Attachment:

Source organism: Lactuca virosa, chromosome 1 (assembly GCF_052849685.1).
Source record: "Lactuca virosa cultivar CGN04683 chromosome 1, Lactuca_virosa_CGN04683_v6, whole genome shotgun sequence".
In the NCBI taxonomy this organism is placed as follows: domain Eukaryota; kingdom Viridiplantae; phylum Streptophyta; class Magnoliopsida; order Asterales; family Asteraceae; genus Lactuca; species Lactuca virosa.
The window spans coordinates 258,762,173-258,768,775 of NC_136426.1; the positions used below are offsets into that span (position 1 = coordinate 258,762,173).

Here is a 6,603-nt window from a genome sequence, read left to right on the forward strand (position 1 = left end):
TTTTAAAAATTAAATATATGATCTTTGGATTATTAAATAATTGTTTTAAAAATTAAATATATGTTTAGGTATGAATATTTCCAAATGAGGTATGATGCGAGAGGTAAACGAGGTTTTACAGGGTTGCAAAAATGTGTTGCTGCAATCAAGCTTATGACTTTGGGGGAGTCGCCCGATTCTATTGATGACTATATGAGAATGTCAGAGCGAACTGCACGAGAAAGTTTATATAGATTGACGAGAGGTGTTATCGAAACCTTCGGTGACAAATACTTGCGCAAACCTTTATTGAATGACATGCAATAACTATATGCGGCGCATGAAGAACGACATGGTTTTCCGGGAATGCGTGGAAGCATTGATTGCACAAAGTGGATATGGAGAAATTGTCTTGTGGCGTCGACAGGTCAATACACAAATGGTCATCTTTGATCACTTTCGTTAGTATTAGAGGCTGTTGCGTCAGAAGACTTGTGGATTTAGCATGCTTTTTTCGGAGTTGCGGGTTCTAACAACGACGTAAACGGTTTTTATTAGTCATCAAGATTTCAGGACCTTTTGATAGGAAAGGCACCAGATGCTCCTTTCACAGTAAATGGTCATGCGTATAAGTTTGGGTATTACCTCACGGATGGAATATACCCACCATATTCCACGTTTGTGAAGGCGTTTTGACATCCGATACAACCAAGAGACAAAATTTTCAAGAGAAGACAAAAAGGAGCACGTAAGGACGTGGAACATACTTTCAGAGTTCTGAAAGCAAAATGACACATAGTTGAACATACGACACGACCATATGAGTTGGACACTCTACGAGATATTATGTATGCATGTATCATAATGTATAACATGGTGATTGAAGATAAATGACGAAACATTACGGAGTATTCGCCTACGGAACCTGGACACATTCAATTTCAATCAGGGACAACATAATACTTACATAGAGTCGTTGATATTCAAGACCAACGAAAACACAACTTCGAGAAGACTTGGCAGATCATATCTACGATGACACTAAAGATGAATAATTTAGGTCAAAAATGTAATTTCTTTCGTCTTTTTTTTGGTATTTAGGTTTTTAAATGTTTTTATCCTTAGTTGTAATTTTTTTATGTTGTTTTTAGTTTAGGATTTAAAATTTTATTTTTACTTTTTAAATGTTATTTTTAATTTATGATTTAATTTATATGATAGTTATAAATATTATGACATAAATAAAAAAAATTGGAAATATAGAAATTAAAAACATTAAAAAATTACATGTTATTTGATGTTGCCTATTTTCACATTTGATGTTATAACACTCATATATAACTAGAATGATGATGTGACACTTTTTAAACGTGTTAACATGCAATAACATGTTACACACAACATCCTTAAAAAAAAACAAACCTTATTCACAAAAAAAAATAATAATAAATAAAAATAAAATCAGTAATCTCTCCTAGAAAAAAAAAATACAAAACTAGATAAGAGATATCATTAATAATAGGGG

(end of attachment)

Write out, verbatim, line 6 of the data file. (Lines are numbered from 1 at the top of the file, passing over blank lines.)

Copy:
TTTTAAAAATTAAATATATGATCTTTGGATTATTAAATAATTGTTTTAAAAATTAAATATATGTTTAGGTATGAATATTTCCAAATGAGGTATGATGCGAGAGGTAAACGAGGTTTTACAGGGTTGCAAAAATGTGTTGCTGCAATCAAGCTTATGACTTTGGGGGAGTCGCCCGATTCTATTGATGACTATATGAGAATGTCAGAGCGAACTGCACGAGAAAGTTTATATAGATTGACGAGAGGTGTTATCGAAACCTTCGGTGACAAATACTTGCGCAAACCTTTATTGAATGACATGCAATAACTATATGCGGCGCATGAAGAACGACATGGTTTTCCGGGAATGCGTGGAAGCATTGATTGCACAAAGTGGATATGGAGAAATTGTCTTGTGGCGTCGACAGGTCAATACACAAATGGTCATCTTTGATCACTTTCGTTAGTATTAGAGGCTGTTGCGTCAGAAGACTTGTGGATTTAGCATGCTTTTTTCGGAGTTGCGGGTTCTAACAACGACGTAAACGGTTTTTATTAGTCATCAAGATTTCAGGACCTTTTGATAGGAAAGGCACCAGATGCTCCTTTCACAGTAAATGGTCATGCGTATAAGTTTGGGTATTACCTCACGGATGGAATATACCCACCATATTCCACGTTTGTGAAGGCGTTTTGACATCCGATACAACCAAGAGACAAAATTTTCAAGAGAAGACAAAAAGGAGCACGTAAGGACGTGGAACATACTTTCAGAGTTCTGAAAGCAAAATGACACATAGTTGAACATACGACACGACCATATGAGTTGGACACTCTACGAGATATTATGTATGCATGTATCATAATGTATAACATGGTGATTGAAGATAAATGACGAAACATTACGGAGTATTCGCCTACGGAACCTGGACACATTCAATTTCAATCAGGGACAACATAATACTTACATAGAGTCGTTGATATTCAAGACCAACGAAAACACAACTTCGAGAAGACTTGGCAGATCATATCTACGATGACACTAAAGATGAATAATTTAGGTCAAAAATGTAATTTCTTTCGTCTTTTTTTTGGTATTTAGGTTTTTAAATGTTTTTATCCTTAGTTGTAATTTTTTTATGTTGTTTTTAGTTTAGGATTTAAAATTTTATTTTTACTTTTTAAATGTTATTTTTAATTTATGATTTAATTTATATGATAGTTATAAATATTATGACATAAATAAAAAAAATTGGAAATATAGAAATTAAAAACATTAAAAAATTACATGTTATTTGATGTTGCCTATTTTCACATTTGATGTTATAACACTCATATATAACTAGAATGATGATGTGACACTTTTTAAACGTGTTAACATGCAATAACATGTTACACACAACATCCTTAAAAAAAAACAAACCTTATTCACAAAAAAAAATAATAATAAATAAAAATAAAATCAGTAATCTCTCCTAGAAAAAAAAAATACAAAACTAGATAAGAGATATCATTAATAATAGGGG